Art Review | 'The Pictures Generation' - At the Met, Baby Boomers Leap Onstage. HOLLAND COTTER
Apart from a few years in the 1960s when the New York culture czar Henry Geldzahler tossed some stardust around, the Metropolitan Museum was a fusty backwater for contemporary art, and an object of scorn in the art world. New work seemed to arrive only in bland job-lot batches. Exhibitions kept being awarded to angsty British painters who had peaked before World War II. Skip to next paragraph Enlarge This Image Robert Longo/Metro Pictures Gallery The Pictures Generation, 1974-1984 Robert Longo’s “American Soldier” (1977) is part of this show at the Metropolitan Museum of Art. More Photos » Multimedia Slide Show A Decade in Photos A few years ago things began to sharpen up. Modest but on-the-ball displays of recent photography quietly appeared, and, for the first time, video. Damien Hirst’s silly shark arrived. Kara Walker was invited in as a guest curator. And now with “The Pictures Generation, 1974-1984,” the museum has finally made a big leap into the present, or near-present. A decades-long snooze may be over. The show is a winner. It tackles a subject — an innovative and influential body of art produced between two major American economic booms — that has been begging for museum attention. It does so at a time when the work in question has particular pertinence to what’s being made today. And it gives the subject something like classic old master treatment (decent space, big catalog) at probably a fraction of old master cost. As for the art itself — painting, drawing, sculpture, photography, video, installation, prints and books by 30 artists, most of them still active and caught young here — it looks terrific. Some of it has become famous. But a lot of it hasn’t been seen since it was made in the post-Vietnam 1970s. The word “generation” in the title is a bit tricky. The artists included here represent only one aspect of art being made at the time, though they are presented as if they were the whole story. No larger context for their work is suggested, though they shared a set of social and political experiences. They were born in the mid-1940s to early ’50s, in a prosperous but paranoia-prone cold war era. They were the first kids to be raised with television, fast food and disposable everything. As teenagers they were soaked in Pop Art, rock and rebel politics. As art students, even in traditionalist programs, they felt the effects of Conceptualism. Ideas replaced objects and images. Painting was pushed to the side. The movement questioned what art was for and redefined what could be art. John Baldessari, who taught at the California Institute of the Arts near Los Angeles, was one of Conceptualism’s more unorthodox gurus. Once art had been emptied of visual matter, he wanted to fill it back up with images, specifically with images lifted from the mass media. Where art was once assumed to reflect and even shape culture, the mass media — television, film, advertising — was overwhelming and shaping art. For Mr. Baldessari that was a phenomenon worthy of critical investigation, and some of his students — like Jack Goldstein, Barbara Bloom, Matt Mullican, David Salle and James Welling, all big presences in the Met show — agreed. Similar ideas were being explored by artists elsewhere: by Charles Clough, Nancy Dwyer, Robert Longo and Cindy Sherman in Buffalo; by Paul McMahon in Boston; and by Barbara Kruger, Sherrie Levine, Louise Lawler, Richard Prince and Laurie Simmons in New York City. They were all making art that combined elements of Pop and Conceptualism with social concerns about consumerism, political power and gender. Their work kept ideas to the fore but rematerialized them as images. Many of those images were photographic, extracted from everyday life, a life that was increasingly a creation of media culture, as Andy Warhol well knew. Reductive accounts of the period pinpoint these trends as coalescing in a 1977 group exhibition called “Pictures” at Artist’s Space in SoHo, an event that has also come to define a “generation.” In reality, this was a smallish affair, mostly of brand-new work, with only five artists — Mr. Goldstein, Ms. Levine and Mr. Longo, along with Troy Brauntuch and Philip Smith — with work by Ms. Sherman installed elsewhere in the gallery. The show’s real influence probably derived from a related essay written by its curator, Douglas Crimp. A few original “Pictures” pieces are in the Met exhibition, which has been organized by Douglas Eklund, an associate curator in the Met’s photography department. They give evidence of certain highly individual styles and signature images almost at full development. A small sculptural relief by Mr. Longo of a nattily dressed man bending backward as if struck, was modeled on the figure of a gangster shot to death in a Rainer Fassbinder film. In true mediated fashion Mr. Longo took the image from a newspaper reproduction of a film still, and it anticipates his monumental 1981 drawings of similar figures, three of which are hanging in the Met’s Great Hall. Mr. Brauntuch, now well known for working with archival fascist imagery, had a dim, dark photographic image of Hitler stamped onto a one-color ground like a spot of acid eating into a modernist abstraction. And we also see Ms. Sherman, already creating the sort of fictional self-portraits, inspired by movies and girlie magazines, that would lead to her renowned “Untitled Film Stills.” Her debt to early feminist art is profound, but her combination of staged self-debasement, cool wit and formal control is her own. Skip to next paragraph Multimedia Slide Show A Decade in Photos Mr. Smith, a painter, dropped out of the generational story early — he is barely mentioned in the catalog and there is none of his work in this Met show — but Mr. Goldstein, who was born in 1945 and died, a suicide, in 2003, is one of its most versatile figures. By 1977 he had explored performance and sound art, and made a series of short films illustrating the manipulative mechanics of commercial movies. Some of those are here at the Met as well as one he finished a year later called “The Jump,” in which generic figures sparkling with lights dive and float through darkness like moving constellations. The work has the charm of cartoon animation — a kid would love it — and the weight of an open metaphor. What’s most striking about the Met show, though, is the stylistic diversity of the work, even by artists you think you know. Mr. Salle, familiar as a painter, is seen here as an installation artist. Mr. Mullican, the creator of large-scale prints, is represented by a little collage made up of dead figures cut from action comics. Playing with advertising is common: in Ms. Bloom’s ersatz travel posters; in rock band concert posters designed by Michael Zwack; in Mr. Welling’s collages of Marlboro ads and Mr. Prince’s later ones. There’s lots of music, heard and unheard. Artist bands were constantly forming and breaking up in the 1970s and ’80s. Mr. Longo’s charcoal figures, leaping spasmodically in their chic black suits, could easily be downtown club dancers. The television is always on, of course, with Dara Birnbaum’s “Wonder Woman” video running on one channel, Ericka Beckman’s mordant Super-8 childhood skits on another and Mr. Smith’s infantile dramas on a third. Bad news periodically intrudes, as in Thomas Lawson’s painting of a battered child or Sarah Charlesworth’s blurry photograph of plunge-to-the-street suicide. But even without it, escapist possibilities seem bleak in Ms. Simmons’s photographs of claustrophobic Father-Knows-Best dollhouse interiors. The view these artists took of American culture, a mix of cynicism, anxiety and nostalgia, is second nature now. You find it almost everywhere you turn in “The Generational: Younger Than Jesus” at the New Museum, an up-to-the-minute, internationalized echo of “The Pictures Generation.” Its artists are as young as the “Pictures” artists were then. They do with digital images from the Internet what their older colleagues once did with images cut from magazines. The generational parallels are so many as to be worrisome. Has new art come no further than this? Is it still tilling fields all but farmed out in the past? That these two shows are available for comparison is a stroke of luck. And that the Met, so long out of the contemporary loop, produced one of them is particularly good news. The museum should involve itself more fully with new art in the years to come, but involvement doesn’t necessarily mean flashing hot new names. It means doing what the Met has always done best with older art: producing exhibitions based on deep, detailed history. “The Pictures Generation” can, with some adjustments, stand as the working model. The Met should keep doing exactly what it did here: get a contemporary subject that needs attention (I can think of dozens), get to it first, and get it right.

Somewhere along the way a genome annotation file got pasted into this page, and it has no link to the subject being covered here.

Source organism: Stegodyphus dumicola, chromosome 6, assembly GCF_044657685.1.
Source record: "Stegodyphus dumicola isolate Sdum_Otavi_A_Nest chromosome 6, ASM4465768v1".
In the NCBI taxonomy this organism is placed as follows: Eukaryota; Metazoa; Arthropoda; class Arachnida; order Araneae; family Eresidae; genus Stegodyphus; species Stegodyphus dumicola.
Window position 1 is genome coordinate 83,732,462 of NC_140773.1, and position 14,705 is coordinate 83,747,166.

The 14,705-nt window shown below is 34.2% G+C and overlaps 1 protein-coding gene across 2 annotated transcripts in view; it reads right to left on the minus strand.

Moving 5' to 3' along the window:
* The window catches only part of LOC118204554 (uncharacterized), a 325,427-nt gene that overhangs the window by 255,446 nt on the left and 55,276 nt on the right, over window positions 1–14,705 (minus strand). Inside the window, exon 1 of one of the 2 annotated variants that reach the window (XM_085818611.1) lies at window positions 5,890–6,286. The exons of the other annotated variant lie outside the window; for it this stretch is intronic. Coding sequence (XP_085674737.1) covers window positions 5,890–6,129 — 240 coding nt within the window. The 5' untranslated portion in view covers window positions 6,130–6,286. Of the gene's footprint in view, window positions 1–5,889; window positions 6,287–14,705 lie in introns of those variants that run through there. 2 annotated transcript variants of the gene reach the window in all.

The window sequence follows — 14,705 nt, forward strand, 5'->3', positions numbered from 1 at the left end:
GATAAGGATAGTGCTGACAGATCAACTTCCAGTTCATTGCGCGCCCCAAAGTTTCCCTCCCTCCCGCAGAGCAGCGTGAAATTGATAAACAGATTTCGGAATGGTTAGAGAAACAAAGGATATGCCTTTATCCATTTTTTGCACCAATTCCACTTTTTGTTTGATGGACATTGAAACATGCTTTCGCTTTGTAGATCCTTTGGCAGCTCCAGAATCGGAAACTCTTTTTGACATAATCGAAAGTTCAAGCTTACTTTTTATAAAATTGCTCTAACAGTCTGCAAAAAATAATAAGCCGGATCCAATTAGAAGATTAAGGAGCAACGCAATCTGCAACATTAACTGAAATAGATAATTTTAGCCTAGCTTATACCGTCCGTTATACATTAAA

Source: http://www.nytimes.com http://www.nytimes.com/2009/04/24/arts/design/24pict.html?pagewanted=1&sq=visual%20art&st=cse&scp=1